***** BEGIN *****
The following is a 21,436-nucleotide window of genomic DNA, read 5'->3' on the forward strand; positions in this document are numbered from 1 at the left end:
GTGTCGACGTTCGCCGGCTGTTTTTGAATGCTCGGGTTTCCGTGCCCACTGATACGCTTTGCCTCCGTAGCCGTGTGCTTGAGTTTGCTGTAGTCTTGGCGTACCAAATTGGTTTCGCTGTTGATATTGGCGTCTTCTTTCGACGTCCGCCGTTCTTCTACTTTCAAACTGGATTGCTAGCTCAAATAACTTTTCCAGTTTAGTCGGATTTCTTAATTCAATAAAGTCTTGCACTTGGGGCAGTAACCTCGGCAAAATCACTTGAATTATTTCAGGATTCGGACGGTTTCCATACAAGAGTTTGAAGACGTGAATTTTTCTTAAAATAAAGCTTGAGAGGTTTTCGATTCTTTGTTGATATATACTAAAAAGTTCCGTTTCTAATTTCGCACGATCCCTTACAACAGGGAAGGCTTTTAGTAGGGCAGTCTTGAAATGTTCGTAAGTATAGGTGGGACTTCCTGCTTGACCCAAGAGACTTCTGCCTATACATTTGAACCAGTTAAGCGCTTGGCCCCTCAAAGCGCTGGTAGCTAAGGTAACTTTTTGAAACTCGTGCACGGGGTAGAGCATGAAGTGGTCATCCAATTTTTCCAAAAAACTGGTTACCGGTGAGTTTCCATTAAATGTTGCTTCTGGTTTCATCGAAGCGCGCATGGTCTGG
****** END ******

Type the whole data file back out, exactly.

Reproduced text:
The following is a 21,436-nucleotide window of genomic DNA, read 5'->3' on the forward strand; positions in this document are numbered from 1 at the left end:
GTGTCGACGTTCGCCGGCTGTTTTTGAATGCTCGGGTTTCCGTGCCCACTGATACGCTTTGCCTCCGTAGCCGTGTGCTTGAGTTTGCTGTAGTCTTGGCGTACCAAATTGGTTTCGCTGTTGATATTGGCGTCTTCTTTCGACGTCCGCCGTTCTTCTACTTTCAAACTGGATTGCTAGCTCAAATAACTTTTCCAGTTTAGTCGGATTTCTTAATTCAATAAAGTCTTGCACTTGGGGCAGTAACCTCGGCAAAATCACTTGAATTATTTCAGGATTCGGACGGTTTCCATACAAGAGTTTGAAGACGTGAATTTTTCTTAAAATAAAGCTTGAGAGGTTTTCGATTCTTTGTTGATATATACTAAAAAGTTCCGTTTCTAATTTCGCACGATCCCTTACAACAGGGAAGGCTTTTAGTAGGGCAGTCTTGAAATGTTCGTAAGTATAGGTGGGACTTCCTGCTTGACCCAAGAGACTTCTGCCTATACATTTGAACCAGTTAAGCGCTTGGCCCCTCAAAGCGCTGGTAGCTAAGGTAACTTTTTGAAACTCGTGCACGGGGTAGAGCATGAAGTGGTCATCCAATTTTTCCAAAAAACTGGTTACCGGTGAGTTTCCATTAAATGTTGCTTCTGGTTTCATCGAAGCGCGCATGGTCTGG